"A higher deckhouse optimizes the line of sight and allows an additional layer of containers," says Probst.
What is meant is the captain's unobstructed view of the bridge over the water in front of the ship's bow.
With all these changes combined, the ship designers finally created space for an additional 3,300 containers in 2017.
With that the proud number of 21,500 TEU was reached.
Since then the length of the ships has remained, but now they are getting wider.
The currently largest container ship that is already sailing the oceans measures a huge almost 62 meters between the side walls and has a side height of 33 meters.
Up to 23,500 containers fit on the record holder, the "HMM Algeciras" of the MSC shipping company from Switzerland.
In two years' time, however, when the One consortium's newbuildings from Imabari Shipbuilding and Japan Marine United Corporation are delivered, they will be the world's largest cargo ships.
The Japanese engineers are changing the structure of the hull for the 24,000 TEU giants.
"The steady increase in parking space shows how much room there is still in the optimization," says Probst.
Expert Probst does not see the limits of engineering skill and feasibility.
Rather, the area of application on the seas sets the limit for the time being.
Shipping companies currently allow these giant ships to commute exclusively between Asia and Europe and pass the bottleneck on the shortest sea route.
Suez Canal sets the limit
“The Suez Canal is the restriction and it ensures that growth stops or only turns out to be minimal,” says Probst.
Maneuverability is decisive for the use of the ships, and this is limited in the canal by the width and draft.
Its passage therefore costs a lot of money: the shipping companies pay the Egyptian authorities up to half a million dollars for a single trip through this artificial waterway.
From the point of view of the shipowner, the economic viability speaks for the use of ever larger ships.
“The costs of ship operation do not increase linearly with the size of the container ship,” says expert Brandt from the Maritime Center.
For example, the cost of personnel and energy does not increase analogously for larger ship units.
The importance of the Suez Canal for shipping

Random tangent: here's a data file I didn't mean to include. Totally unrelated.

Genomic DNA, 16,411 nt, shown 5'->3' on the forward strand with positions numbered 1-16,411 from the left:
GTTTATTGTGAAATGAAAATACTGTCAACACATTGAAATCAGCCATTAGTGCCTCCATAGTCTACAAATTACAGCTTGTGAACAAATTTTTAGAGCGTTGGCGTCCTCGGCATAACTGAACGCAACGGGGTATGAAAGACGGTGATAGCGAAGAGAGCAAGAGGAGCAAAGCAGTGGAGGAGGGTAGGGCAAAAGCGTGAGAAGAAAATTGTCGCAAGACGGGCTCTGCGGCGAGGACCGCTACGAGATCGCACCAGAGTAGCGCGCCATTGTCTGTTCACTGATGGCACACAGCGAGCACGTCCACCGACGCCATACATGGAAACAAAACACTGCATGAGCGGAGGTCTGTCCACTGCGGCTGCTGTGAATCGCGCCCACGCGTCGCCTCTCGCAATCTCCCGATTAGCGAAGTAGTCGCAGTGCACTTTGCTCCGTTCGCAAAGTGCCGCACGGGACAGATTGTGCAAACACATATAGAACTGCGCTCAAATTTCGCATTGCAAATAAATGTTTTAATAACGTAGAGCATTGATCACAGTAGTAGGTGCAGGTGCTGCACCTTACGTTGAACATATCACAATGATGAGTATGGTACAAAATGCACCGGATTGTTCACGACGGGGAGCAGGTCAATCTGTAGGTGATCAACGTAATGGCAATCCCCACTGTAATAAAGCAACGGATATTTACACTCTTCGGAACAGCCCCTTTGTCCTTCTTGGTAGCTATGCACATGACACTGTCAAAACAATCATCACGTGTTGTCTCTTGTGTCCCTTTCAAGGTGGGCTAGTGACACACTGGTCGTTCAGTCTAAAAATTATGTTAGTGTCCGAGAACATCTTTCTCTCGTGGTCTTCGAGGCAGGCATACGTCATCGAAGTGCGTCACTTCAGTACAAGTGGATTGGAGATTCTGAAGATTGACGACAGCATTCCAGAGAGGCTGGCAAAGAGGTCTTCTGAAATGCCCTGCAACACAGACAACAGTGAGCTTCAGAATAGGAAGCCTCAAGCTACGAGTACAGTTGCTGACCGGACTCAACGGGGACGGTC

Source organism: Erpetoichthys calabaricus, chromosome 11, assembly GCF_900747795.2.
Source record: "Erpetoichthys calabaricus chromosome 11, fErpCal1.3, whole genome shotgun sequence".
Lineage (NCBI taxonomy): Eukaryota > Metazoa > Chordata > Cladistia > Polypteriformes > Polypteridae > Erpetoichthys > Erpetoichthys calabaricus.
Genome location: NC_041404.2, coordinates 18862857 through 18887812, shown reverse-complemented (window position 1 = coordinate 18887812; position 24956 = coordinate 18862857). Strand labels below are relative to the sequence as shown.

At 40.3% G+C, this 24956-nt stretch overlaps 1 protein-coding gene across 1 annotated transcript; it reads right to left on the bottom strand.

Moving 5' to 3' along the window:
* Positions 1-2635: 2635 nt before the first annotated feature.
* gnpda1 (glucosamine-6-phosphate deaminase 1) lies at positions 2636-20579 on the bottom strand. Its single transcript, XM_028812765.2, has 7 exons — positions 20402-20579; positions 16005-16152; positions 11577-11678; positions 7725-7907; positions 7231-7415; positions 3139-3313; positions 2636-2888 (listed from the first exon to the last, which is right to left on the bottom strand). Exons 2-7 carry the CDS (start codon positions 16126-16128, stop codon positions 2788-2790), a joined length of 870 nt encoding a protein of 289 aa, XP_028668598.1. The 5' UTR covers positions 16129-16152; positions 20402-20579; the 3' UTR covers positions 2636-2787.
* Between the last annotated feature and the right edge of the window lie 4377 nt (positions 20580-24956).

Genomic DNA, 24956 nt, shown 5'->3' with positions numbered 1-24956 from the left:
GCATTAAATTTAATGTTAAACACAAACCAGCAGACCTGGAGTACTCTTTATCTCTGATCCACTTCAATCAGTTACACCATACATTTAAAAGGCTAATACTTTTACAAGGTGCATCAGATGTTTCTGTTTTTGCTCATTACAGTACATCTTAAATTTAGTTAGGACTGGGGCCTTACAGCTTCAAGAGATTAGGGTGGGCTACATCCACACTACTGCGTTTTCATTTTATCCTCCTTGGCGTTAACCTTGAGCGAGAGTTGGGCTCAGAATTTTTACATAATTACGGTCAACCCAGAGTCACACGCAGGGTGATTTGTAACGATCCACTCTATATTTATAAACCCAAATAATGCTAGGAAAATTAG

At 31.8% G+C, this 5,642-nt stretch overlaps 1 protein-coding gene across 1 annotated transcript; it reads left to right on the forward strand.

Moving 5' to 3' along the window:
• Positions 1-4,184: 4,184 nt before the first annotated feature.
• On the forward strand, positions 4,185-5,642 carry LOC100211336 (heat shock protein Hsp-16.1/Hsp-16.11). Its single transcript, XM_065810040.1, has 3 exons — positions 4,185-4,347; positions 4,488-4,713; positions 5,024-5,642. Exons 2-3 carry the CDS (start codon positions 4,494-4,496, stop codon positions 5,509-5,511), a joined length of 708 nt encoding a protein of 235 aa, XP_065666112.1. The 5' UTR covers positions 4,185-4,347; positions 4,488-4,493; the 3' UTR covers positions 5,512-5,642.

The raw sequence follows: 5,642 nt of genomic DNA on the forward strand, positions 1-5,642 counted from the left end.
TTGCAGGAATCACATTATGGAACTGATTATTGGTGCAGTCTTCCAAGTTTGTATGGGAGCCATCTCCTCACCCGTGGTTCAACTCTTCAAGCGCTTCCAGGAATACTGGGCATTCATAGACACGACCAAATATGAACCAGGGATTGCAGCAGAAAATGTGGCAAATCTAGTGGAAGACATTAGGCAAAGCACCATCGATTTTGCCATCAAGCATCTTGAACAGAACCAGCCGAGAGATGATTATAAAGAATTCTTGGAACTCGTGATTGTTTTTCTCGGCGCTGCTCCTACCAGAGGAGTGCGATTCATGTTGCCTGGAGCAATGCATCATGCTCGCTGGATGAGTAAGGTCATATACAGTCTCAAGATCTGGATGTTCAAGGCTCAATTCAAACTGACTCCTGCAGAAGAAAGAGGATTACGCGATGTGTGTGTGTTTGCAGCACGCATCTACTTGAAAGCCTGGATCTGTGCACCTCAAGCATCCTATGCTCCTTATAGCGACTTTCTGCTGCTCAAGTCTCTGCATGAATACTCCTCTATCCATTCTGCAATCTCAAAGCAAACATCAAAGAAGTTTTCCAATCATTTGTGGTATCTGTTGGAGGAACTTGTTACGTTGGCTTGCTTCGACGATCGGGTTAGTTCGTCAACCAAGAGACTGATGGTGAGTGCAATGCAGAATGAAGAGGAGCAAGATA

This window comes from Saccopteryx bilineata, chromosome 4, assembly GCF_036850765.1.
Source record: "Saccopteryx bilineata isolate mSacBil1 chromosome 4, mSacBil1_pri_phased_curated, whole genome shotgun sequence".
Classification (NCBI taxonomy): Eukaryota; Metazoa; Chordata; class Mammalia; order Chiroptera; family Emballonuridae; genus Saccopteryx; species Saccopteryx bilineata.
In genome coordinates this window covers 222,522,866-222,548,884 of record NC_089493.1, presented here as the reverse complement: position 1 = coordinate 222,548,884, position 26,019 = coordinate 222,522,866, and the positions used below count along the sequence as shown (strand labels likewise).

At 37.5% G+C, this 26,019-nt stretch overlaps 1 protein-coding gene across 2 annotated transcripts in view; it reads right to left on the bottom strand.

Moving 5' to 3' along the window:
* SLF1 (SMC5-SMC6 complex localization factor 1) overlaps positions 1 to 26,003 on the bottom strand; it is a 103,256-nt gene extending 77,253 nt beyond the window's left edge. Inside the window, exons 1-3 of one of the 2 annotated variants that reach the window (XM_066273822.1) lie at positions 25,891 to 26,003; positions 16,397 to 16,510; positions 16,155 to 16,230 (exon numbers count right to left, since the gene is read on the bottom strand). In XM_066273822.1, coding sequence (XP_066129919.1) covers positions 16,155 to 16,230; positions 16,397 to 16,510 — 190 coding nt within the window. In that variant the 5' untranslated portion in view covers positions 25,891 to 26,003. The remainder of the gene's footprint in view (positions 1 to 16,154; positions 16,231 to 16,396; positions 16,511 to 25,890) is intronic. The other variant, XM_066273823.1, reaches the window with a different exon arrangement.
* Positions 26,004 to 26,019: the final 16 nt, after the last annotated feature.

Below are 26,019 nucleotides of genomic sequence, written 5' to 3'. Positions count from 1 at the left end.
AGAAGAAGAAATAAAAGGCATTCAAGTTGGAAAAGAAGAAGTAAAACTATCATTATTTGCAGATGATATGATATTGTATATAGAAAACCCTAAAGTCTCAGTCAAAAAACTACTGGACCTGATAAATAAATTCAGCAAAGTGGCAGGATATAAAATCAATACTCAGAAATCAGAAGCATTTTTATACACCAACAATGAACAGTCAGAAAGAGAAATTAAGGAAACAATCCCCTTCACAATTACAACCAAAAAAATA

The Suez Canal connects the Mediterranean with the Red Sea.
Including all access channels, it is 193 kilometers long.
Since an expansion in 2015, it can be used in both directions at the same time.
Depending on the type of ship, the wages of the seafarers account for up to 30 percent of the operating costs.
After fuel, personnel costs are the largest cost item for a shipping company - even if the number of crews continues to decrease.
Whereas the largest container ships went on long journeys in the 1990s with a crew of around 40 seafarers, today there are only around 20 seafarers, and that with ships twice as large.
But the main economies of scale are energy savings.
"If a shipowner replaces two 10,000 TEU ships with one 20,000 TEU ship, the company saves the equivalent of the fuel required to transport 5,000 containers," says Manager Probst.
At full capacity, this means a cost advantage of 25 percent.
Shipping is becoming more efficient
This comparison shows how pronounced the trend towards the size of ships is: In the past decade, the global fleet of around 5,200 container ships has remained almost unchanged in number.
But while around 150 million containers were shipped with it in 2013, this was already 200 million boxes in 2019.
"Transporting more cargo with the same number of ships also means that energy consumption and emissions per container have fallen significantly," says shipbuilding engineer Probst.
That shows how efficiently the shipping industry works.
The seaports also have to adapt to the growth of mega-ships.
Because external factors such as water depths or the capacity of the handling facilities and port logistics were limiting factors for a long time.
“Years ago, large ships could not be handled in all relevant ports,” says shipping expert Brandt.
In the past decade, however, investments have been made in port locations around the world.
This applies to Europe with Rotterdam, Antwerp, Hamburg or Bremerhaven as well as Asia with Shanghai, Hong Kong or Singapore and the USA with Los Angeles or New York - and thus all major destinations for global ship transport.
As modern as the construction of the new giant ships may be, their propulsion system is often still as conventional.
The new container ships of the Japanese consortium One will be powered by conventional combustion engines that use different types of bunker oil or diesel fuel.
According to the Drewry Maritime Services shipping database, only twelve percent of the ships currently ordered have alternative propulsion concepts such as the use of liquefied natural gas (LNG), ammonium or methanol.
Research is also being carried out into hydrogen as an energy source or into electric drives.
According to these experts, however, it will be at least a decade before such advanced and low-emission drive technology will be used.